What Kind of Job Should I Get Before Applying to Med School?

Session 109

With a current full-time job, kids, and a roof to put over her family’s head, this nontrad premed is wondering what she can do to get more exposure to medicine.

Today, we’re taking a question directly from the OldPreMeds forum. Check out all our forums on the site if you want to ask some questions as well answer some of them. Join the community!

[01:50] OldPreMeds Question of the Week:

Our poster today is a 30-year-old married mom. She has worked in various office jobs over the last several years and is looking to go to medical school. She says,

“Since it will take me several semesters to complete all of those necessary chemistry classes in succession, I’m looking for some advice on other steps to take between now and applying to medical school.

My current full-time employment is an office job in digital marketing with no seniority but some scheduling flexibility. I would love to get a headstart on gaining health care experience outside of volunteering.

But I’m unsure of what would make the most sense. Maximizing present income is a not a huge priority. As a parent of young children, my time is in short supply. I also do not think I currently have the qualifications or relevant experience that medical scribing, admin assisting, etc. roles would require.

[Related episode: Medical School Mom: Balancing Family and School]

Would it be worthwhile to seek additional training in online programs such as a certified medical admin assistant course? I am intrigued by the idea of working as a medical scribe while completing my prerequisites. But I don’t know what I can do to make myself an attractive candidate for such a position at this point. Should I even try to get such a job?”

[03:35] What Job Should You Take As a Premed?

Something you might want to consider is to keep your current job or a similar one if you like it, and then do something medically-related, research- or clinical experience-related, for the other 20 hours a week or more. It doesn’t have to be an all-or-nothing game.

[Related episode: Should I Quit My Job and Focus 100% on Being Premed?]

[05:34] Best Jobs for Premeds

Medical scribing is a great premed job.

You don’t need any experience to get a job as a medical scribe. The scribe company will train you. They’ll give you information about medical terminology, how to take notes and listen to physicians, and how to translate what they’re saying into notes. You will be trained to do all this.

Medical scribing is great. It's a minimum-wage job. If you're able to work part-time in your current office job and part-time as a medical scribe, that's a win-win.Click To Tweet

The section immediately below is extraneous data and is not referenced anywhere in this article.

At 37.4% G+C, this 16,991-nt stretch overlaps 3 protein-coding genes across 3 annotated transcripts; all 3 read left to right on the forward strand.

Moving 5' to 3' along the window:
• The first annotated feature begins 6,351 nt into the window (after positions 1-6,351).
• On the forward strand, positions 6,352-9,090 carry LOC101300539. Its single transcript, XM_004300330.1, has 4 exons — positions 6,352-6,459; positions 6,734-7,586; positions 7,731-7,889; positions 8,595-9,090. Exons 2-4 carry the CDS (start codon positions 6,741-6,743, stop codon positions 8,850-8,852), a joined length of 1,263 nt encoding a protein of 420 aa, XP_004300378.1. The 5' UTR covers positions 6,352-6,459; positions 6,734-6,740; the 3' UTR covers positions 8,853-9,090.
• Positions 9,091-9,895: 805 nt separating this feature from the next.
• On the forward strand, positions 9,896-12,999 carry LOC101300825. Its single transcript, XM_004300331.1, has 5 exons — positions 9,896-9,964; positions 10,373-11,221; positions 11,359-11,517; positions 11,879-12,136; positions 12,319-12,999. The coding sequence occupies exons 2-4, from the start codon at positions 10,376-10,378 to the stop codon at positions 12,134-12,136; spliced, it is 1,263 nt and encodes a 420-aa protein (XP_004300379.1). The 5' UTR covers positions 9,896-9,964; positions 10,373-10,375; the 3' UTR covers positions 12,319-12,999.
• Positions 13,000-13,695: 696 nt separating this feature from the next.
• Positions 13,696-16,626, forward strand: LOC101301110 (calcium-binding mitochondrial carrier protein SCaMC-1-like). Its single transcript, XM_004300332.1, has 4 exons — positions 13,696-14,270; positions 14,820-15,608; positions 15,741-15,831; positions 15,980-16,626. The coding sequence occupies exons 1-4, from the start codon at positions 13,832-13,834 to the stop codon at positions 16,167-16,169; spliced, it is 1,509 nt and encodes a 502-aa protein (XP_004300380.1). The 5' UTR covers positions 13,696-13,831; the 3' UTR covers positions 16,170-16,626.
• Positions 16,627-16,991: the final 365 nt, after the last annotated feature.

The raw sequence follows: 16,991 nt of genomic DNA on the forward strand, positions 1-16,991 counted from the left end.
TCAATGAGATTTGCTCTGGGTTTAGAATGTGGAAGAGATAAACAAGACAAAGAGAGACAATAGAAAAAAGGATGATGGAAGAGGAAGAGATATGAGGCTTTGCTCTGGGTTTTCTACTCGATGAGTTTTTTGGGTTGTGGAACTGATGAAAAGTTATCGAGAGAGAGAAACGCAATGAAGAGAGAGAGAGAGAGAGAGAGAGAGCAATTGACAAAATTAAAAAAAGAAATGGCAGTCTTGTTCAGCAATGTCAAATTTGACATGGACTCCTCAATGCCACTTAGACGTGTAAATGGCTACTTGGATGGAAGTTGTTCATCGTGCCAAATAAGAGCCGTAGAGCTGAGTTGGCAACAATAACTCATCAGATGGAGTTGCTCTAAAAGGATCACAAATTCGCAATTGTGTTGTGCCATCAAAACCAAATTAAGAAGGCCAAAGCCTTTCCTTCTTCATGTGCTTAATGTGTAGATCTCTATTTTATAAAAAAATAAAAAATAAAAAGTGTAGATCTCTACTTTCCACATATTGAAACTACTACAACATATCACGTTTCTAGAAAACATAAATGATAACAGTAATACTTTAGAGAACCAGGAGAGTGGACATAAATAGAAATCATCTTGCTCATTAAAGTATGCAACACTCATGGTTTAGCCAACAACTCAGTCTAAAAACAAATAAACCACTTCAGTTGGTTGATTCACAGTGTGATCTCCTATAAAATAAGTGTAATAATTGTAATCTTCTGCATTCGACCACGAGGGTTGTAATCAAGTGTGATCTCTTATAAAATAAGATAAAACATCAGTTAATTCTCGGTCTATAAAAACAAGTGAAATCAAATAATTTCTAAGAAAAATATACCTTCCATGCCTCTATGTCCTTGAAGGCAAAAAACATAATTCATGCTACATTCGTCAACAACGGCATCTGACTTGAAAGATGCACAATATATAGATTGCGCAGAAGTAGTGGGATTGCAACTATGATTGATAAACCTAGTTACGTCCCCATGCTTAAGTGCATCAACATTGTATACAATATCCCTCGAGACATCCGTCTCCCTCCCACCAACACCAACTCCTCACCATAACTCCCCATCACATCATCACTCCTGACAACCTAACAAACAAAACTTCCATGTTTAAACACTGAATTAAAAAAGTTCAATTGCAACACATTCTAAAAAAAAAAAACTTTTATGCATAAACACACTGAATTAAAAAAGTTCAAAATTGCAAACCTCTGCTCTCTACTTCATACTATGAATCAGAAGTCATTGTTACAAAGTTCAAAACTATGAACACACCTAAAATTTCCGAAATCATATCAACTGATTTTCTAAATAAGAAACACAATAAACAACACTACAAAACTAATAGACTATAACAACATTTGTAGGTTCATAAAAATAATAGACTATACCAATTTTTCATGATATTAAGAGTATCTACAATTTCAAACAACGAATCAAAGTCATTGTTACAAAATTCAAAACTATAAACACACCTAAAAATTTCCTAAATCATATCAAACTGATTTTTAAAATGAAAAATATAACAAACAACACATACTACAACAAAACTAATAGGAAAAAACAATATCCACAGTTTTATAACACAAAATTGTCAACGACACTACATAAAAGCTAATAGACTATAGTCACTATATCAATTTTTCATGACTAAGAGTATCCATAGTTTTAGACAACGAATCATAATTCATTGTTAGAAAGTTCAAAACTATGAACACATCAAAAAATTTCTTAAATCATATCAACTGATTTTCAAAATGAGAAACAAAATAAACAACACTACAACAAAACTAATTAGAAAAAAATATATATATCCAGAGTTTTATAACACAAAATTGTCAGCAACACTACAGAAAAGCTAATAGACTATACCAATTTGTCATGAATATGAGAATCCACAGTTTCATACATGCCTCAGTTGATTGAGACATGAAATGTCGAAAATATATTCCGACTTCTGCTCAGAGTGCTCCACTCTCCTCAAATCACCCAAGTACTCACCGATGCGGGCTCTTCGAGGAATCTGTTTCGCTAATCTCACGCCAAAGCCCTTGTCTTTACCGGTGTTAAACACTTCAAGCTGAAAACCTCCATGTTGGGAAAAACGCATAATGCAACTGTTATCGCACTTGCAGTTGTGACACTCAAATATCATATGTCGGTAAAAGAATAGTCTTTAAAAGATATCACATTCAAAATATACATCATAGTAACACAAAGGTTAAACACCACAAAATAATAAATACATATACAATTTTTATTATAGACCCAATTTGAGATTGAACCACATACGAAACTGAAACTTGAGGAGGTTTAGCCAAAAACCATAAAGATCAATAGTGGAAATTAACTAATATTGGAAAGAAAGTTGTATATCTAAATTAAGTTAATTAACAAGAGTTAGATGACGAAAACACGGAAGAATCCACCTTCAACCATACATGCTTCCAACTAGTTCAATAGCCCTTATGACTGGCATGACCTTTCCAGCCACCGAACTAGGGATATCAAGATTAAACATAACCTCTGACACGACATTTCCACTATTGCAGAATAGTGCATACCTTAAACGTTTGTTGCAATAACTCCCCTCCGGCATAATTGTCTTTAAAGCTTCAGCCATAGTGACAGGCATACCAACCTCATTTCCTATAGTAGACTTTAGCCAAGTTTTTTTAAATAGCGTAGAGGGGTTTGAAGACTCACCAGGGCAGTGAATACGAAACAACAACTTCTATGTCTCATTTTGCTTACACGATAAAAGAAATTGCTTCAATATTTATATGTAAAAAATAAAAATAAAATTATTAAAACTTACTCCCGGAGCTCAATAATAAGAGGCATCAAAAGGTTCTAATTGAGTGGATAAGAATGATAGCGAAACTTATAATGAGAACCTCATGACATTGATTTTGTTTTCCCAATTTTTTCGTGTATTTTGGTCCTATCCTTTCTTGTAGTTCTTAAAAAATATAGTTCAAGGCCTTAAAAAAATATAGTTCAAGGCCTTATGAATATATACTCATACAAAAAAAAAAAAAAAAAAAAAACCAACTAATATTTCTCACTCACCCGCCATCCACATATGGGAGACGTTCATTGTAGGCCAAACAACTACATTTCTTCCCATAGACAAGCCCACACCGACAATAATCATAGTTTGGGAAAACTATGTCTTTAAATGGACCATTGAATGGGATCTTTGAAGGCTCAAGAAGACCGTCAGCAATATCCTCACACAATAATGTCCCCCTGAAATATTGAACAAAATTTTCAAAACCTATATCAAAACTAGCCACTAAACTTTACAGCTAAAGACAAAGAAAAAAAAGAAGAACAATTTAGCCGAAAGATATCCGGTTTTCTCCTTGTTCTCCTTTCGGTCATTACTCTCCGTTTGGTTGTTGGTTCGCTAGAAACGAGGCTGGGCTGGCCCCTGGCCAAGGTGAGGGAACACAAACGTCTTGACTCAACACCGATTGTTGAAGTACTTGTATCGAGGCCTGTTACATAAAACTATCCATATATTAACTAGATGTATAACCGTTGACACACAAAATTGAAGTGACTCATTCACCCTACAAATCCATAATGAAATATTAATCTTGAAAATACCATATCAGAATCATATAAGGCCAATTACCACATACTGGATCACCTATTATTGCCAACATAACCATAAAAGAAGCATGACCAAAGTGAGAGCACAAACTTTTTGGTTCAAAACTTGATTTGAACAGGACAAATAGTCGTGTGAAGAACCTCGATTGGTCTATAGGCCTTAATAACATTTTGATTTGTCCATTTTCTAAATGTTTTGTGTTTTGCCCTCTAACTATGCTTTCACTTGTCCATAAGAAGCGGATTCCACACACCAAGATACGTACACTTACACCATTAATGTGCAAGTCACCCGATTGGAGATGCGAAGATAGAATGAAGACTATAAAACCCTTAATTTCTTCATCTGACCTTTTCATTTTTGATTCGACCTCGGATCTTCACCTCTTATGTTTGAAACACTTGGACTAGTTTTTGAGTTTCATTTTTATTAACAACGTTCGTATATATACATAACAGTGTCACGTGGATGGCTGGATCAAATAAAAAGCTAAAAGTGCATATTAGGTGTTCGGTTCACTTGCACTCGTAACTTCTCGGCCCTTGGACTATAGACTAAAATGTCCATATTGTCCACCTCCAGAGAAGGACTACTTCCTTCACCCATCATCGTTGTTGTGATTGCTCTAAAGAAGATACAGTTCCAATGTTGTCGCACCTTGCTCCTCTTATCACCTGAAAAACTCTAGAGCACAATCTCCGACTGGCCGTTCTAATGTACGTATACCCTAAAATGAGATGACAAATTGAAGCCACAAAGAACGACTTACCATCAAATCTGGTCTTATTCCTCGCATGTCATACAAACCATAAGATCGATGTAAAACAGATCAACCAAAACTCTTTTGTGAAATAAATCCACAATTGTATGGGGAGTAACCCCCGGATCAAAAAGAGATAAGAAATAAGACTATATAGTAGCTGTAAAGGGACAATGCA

Medical admin is a non-clinical position. Don’t even bother doing it.

Being a Medical Assistant as a Premed

Medical assisting is an amazing job since it’s a great clinical experience. Again, it’s a lower-wage position. Typically, you need some training to do it.

For online courses, just look around and see how much the courses cost and how long they take to complete. But first, look at potential employers and ask them. Tell them you’re interested in being a medical assistant and ask what training they require, if any. (Don’t tell them you’re trying to be a medical student, this will send a red flag to them that you’re leaving soon, so they might not hire you.)

Being an EMT as a Premed

You can also become an EMT. You need to take a course to become an EMT. It usually takes 200-250 hours to get through the course. Again it is low-paying. It’s great clinical experience, though.

[Related episode: What is the Best Paid Clinical Experience For Premeds?]

[08:00] Is a Clinical Job Required for Premeds?

You don't have to work a clinical job before you start medical school.Click To Tweet

If you’re enjoying your job in digital marketing and you have a flexible schedule that works for you, that’s okay. Just make sure you’re also doing things like shadowing, clinical experience, etc. Again, no need to do this full-time. Do it once a week or every other week. Get a day’s worth of hours, and that’s already a lot of time when it adds up over the course of 1-2 years.

There are some schools that might look at you not leaving your job as not committing to medicine. Sure, there are some people on the admissions committee who may think that. But do what you think is right for you, your family, and your specific situation.

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